Fiona McElrea, Whithorn Pharmacy, Whithorn “This category is extremely important for our pharmacy – with demand for products all year round nowadays. As we move into spring we change the layout of the pharmacy shelving, to put hayfever products at eye level, where the cold and flu remedies are positioned over the winter. We restock at this time of year and tend to take this opportunity to order in bulk so that we aren’t forced to reorder often throughout the summer. We can prescribe quite a lot of hayfever products on the minor ailments scheme, so that can be very handy for people. Having the correct range of products with alternatives is the most crucial thing for this category.”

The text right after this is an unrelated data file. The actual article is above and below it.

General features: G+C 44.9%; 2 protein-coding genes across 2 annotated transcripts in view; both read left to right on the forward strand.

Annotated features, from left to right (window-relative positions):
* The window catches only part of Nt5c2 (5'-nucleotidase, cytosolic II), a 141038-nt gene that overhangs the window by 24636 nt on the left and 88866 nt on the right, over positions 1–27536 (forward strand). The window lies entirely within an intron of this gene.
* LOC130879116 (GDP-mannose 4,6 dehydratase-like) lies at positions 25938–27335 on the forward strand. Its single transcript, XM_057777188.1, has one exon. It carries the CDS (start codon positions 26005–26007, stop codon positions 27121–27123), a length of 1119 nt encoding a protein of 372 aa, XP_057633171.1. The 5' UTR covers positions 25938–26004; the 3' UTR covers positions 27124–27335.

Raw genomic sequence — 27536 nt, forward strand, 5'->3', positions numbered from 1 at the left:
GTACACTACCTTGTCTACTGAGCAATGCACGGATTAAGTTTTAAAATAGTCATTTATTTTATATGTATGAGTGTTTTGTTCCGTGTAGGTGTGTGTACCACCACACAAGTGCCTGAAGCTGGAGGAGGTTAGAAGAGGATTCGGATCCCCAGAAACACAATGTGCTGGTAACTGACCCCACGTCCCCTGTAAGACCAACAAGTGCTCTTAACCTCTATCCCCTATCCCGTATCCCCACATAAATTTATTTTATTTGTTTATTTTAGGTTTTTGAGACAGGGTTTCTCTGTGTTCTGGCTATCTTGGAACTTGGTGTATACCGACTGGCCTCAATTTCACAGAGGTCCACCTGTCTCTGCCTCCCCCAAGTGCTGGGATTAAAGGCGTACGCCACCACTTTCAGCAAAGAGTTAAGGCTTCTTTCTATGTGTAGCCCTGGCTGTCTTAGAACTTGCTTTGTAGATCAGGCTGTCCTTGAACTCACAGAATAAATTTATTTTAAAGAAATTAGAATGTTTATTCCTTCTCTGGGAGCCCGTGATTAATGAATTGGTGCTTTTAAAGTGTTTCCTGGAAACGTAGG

Shaheen Bhatia, P&S Chemist, Ilford “It’s very important for us. In our area we have a minor ailments service and this is one of the conditions for which we have most use out of the service. It’s most popular around exam time when people want things straightaway and they don’t necessarily want to go to their doctor. We do try to move the products around when it comes into season with all the GSL ones at eye level so they’re easy for people to see and near the medical counter so that people can ask for advice if they need to. There’s a lot of national marketing around the branded products in the category, so we do tend to sell a lot of those. People say, “I saw this – what do you think?” and they do take our advice on board and listen to what we say. Hayfever is certainly be a category that we should be very confident in when recommending products.”